In the midst of the craziness of the last week of school, a dear friend had her birthday. We got together to celebrate it Saturday night with dinner and drinks. I was asked to bring dessert, which I was more than happy to do, as she had made me a yummy chocolate cake for my birthday last fall and I wanted to return the favor. In addition to our two families were two others, with a kid count close to 10, so after some thought, I decided that the kids needed their own dessert. I realized that I wasn’t up for making two cakes, so when I woke up in the middle of the night with the genius idea of making a chocolate pudding pie for the girls, I was pretty proud of myself. When I realized I could use my mac daddy cake carrier to transport my two desserts, I was even more proud of myself. I used the stacking cupcake levels to hold the two desserts. What I love best about that thing is that it collapses for storage, so while it can hold 24 cupcakes, two cakes or a cake and pie as the case may be, it doesn’t sit around taking up the space of two cakes.
I made a chocolate pudding pie with a chocolate graham cracker crust for the kids. I smashed a packet of chocolate graham crackers, sprinkled in a little bit of sugar, melted 6 tablespoons of butter, poured it on top and combined it all, then spread it out in the pie plate. I chilled it briefly before pouring the pudding on top.
I used the chocolate pudding recipe from Wayne Harley Brachman’s Retro Desserts cookbook. I’ve blogged about this cookbook before – it’s my go-to dessert cookbook. Not only does it have great recipes, it talks about techniques, which are really key to baking. Homemade pudding is fairly easy and once you’ve had the homemade version, you will find it hard to eat the instant boxed version. (I’m including it here at the end of the post. Try it for yourself.)
I think the key to good pudding is using fresh, whole milk. I use a local dairy, Homestead Creamery, who bottle their products in glass. The difference in taste from any other dairy product you’ve ever had is something you just have to try for yourself.
After the pie cooled for a few hours, I spread a layer of fresh whipped cream on top of the pudding, then garnished the pie with fresh cherries.
As for the grown-ups dessert a few weeks ago, I happened to notice an old Bon Appetit my birthday celebrating friend was getting rid of that had a picture of what looked to be an amazing chocolate cake on the cover. I ended up ripping the recipe out and bringing it home. As I was looking for a cake to bake, I realized this cake was the perfect one to bring with us Saturday.
It’s from the September 2006 issue, La Bete Noire. I have never ever made a cake with this much chocolate in it – just the cake calls for 18 ounces, with the ganache on top calling for another 8 ounces. It’s a flourless cake, with the ingredients being butter, chocolate, eggs and a simple syrup. I think what appealed to me the most was the fact that you left the cake in the springform pan you baked it in, then dumped the ganache on top, making sure it was evenly distributed and then let it chill for a few hours. That is definitely my kind of frosting.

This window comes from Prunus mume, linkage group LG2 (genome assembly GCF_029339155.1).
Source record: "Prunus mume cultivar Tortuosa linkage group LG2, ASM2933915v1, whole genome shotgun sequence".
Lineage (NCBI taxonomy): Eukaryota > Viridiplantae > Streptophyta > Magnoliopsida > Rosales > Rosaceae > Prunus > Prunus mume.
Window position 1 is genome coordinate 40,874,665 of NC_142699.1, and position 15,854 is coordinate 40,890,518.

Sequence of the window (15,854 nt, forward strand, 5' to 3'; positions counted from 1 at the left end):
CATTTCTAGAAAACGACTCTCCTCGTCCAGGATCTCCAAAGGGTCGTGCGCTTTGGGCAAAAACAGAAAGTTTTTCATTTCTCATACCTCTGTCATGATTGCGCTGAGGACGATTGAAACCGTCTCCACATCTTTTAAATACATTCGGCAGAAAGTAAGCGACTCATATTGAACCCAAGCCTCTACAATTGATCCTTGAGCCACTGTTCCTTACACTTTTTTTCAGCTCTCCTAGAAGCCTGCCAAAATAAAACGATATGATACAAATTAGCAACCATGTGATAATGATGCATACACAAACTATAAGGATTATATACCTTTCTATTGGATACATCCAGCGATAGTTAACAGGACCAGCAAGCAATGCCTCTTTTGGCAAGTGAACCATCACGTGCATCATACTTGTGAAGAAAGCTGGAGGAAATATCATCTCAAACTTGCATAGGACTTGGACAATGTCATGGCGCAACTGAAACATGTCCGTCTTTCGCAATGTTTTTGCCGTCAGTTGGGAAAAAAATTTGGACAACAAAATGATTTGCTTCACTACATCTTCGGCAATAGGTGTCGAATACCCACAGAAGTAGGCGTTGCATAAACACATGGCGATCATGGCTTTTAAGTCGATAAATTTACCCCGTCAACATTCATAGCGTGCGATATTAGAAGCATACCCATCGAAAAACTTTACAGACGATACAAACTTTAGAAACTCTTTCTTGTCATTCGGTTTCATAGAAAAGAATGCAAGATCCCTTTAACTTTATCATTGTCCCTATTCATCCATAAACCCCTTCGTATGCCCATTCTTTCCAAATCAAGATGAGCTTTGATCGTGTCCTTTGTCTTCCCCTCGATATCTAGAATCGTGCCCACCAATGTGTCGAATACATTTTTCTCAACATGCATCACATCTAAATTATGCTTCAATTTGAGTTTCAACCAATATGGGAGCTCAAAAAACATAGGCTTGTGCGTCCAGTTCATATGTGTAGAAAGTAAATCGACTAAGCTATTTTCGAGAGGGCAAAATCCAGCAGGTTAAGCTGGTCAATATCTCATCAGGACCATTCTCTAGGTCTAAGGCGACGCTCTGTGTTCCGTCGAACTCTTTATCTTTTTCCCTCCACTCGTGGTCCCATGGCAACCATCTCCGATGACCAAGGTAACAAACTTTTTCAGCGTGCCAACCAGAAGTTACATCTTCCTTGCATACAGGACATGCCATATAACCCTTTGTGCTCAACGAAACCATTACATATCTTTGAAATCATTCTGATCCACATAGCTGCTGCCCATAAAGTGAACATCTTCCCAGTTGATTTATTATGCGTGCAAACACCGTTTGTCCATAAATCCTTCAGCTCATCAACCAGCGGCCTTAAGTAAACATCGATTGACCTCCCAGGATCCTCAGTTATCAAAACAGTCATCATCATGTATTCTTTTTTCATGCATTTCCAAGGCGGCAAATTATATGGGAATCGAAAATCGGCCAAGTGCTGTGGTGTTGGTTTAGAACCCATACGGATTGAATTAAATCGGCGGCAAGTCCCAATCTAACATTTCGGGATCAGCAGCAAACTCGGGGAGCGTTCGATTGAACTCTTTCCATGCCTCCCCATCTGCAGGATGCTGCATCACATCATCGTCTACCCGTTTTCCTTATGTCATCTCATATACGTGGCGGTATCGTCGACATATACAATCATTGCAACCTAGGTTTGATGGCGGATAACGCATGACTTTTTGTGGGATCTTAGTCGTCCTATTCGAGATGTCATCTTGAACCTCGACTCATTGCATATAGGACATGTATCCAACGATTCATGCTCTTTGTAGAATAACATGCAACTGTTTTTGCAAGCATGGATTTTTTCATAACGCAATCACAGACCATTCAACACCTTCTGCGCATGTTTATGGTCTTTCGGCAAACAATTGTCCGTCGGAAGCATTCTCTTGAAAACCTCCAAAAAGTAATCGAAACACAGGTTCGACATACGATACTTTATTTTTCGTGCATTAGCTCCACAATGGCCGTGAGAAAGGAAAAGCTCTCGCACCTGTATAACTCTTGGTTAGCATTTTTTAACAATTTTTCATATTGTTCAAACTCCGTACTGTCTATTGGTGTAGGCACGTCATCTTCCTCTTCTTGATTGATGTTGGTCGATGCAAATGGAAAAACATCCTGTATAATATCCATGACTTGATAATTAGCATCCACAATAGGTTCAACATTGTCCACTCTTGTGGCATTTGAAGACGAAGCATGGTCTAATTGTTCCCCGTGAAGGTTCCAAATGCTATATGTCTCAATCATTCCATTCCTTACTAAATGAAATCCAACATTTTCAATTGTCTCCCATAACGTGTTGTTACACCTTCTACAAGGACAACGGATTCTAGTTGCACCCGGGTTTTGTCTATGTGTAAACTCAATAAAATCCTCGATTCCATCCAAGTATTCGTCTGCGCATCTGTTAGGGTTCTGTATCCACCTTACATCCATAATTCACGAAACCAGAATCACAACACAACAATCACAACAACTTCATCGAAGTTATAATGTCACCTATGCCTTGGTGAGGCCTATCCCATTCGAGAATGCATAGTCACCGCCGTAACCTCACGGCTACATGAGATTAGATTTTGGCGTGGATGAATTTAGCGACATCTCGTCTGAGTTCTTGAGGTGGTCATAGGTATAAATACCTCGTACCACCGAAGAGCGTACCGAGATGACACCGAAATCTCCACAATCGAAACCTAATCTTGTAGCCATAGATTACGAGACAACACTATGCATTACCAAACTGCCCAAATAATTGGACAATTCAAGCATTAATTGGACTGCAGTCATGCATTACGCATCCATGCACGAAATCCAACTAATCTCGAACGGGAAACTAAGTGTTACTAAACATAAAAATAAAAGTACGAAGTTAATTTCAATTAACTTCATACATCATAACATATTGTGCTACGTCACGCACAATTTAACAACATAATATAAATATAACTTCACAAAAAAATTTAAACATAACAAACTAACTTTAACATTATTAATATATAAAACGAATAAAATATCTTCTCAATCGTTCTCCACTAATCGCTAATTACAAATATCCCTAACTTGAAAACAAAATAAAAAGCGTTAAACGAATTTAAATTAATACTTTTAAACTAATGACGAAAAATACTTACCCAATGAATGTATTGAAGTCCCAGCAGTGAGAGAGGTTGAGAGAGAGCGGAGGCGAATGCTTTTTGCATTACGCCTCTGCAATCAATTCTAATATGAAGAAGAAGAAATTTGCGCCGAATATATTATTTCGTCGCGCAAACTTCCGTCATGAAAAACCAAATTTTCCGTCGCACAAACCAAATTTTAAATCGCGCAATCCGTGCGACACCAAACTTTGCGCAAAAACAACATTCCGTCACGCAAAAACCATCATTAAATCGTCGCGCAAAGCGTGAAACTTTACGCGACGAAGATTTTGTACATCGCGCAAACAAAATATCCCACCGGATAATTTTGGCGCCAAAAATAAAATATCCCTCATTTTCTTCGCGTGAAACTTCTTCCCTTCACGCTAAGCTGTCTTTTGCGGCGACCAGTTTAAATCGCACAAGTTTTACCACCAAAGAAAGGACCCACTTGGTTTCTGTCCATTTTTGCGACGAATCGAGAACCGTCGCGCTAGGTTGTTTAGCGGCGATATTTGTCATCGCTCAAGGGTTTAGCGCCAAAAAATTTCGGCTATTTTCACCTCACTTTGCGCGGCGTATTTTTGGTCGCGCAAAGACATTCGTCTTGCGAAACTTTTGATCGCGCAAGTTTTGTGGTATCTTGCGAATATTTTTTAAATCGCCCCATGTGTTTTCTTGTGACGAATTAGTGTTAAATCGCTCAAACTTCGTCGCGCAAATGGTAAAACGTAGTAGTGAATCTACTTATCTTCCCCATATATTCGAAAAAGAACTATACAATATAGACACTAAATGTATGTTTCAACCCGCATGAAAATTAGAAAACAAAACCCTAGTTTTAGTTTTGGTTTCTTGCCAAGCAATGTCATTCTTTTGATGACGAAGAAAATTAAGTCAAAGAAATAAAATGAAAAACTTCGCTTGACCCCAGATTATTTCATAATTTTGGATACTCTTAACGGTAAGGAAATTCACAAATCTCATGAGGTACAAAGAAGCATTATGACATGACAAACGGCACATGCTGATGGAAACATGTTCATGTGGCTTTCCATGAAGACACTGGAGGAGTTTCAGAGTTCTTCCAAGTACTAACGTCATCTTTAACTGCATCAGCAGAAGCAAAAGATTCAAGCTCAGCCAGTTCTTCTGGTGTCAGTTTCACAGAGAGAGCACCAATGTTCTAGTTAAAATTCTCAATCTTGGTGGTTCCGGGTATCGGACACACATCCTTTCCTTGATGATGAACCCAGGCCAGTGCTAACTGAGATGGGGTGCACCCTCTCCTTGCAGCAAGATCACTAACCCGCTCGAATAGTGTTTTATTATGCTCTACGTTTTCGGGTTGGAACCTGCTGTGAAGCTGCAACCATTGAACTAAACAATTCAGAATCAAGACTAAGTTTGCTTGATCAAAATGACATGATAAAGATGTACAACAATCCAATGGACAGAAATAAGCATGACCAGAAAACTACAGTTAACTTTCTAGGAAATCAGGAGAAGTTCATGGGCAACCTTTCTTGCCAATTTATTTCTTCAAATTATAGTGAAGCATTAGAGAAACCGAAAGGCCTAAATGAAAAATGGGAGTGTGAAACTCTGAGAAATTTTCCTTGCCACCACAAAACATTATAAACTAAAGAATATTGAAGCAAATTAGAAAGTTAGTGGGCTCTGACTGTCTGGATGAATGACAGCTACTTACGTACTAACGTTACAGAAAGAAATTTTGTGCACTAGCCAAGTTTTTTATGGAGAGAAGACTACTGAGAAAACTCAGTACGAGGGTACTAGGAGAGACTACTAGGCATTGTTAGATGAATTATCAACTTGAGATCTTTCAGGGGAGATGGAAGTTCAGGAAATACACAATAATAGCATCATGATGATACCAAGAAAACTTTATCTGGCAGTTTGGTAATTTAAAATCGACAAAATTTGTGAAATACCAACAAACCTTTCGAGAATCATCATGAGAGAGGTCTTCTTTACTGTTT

I garnished this cake with dollops of whipped cream and blueberries from our bushes and served it with more whipped cream and berries.
A chorus of girls serenaded the birthday girl. Once everyone tried the cake, it was agreed that chocolate pudding pie was a much better dessert for the girls. “The Black Beast” was intense. And divine. And actually pretty darn easy to make, which is key, because when you make a pie and a cake in the same day, you don’t want to spend the day slaving over them, especially when it’s close to 90 degrees outside.
I brought home the remnants of the chocolate pie as well as a little bit of the birthday cake, leaving the bulk of it for the birthday girl. I think I have found a new go-to cake that will leave everyone impressed with my baking abilities, although honestly, it’s just an ability to read a recipe and know which ingredients to use. You can never go wrong with 60% cacoa. Ever.
from Retro Desserts
4 ounces bittersweet chocolate
2 tablespoons unsalted butter
2 tablespoons cornstarch
1/4 cup unsweetened Dutch-processed cocoa
1/2 cup sugar, divided
2 1/2 cups milk, divided
1 large egg
2 large egg yolks
Melt butter and chocolate.
Whisk the cornstarch, cocoa and 1/4 cup of the sugar into 1/2 cup of the milk, then whisk in eggs and yolks.
In heavy bottom saucepan over medium heat, bring the remaining 2 cups of milk and 1/4 cup sugar just to the simmering point (it will wiggle in the pot). Drizzle this hot liquid into the egg mixture, while whisking constantly. Return the mixture to the saucepan, whisking constantly. Cook until the mixture thickens. Mix in the melted chocolate. Pour into serving bowls,covering the surface with wax paper to prevent a skin from forming. Let cool, then refrigerate until chilled. Makes 6 servings or one pie.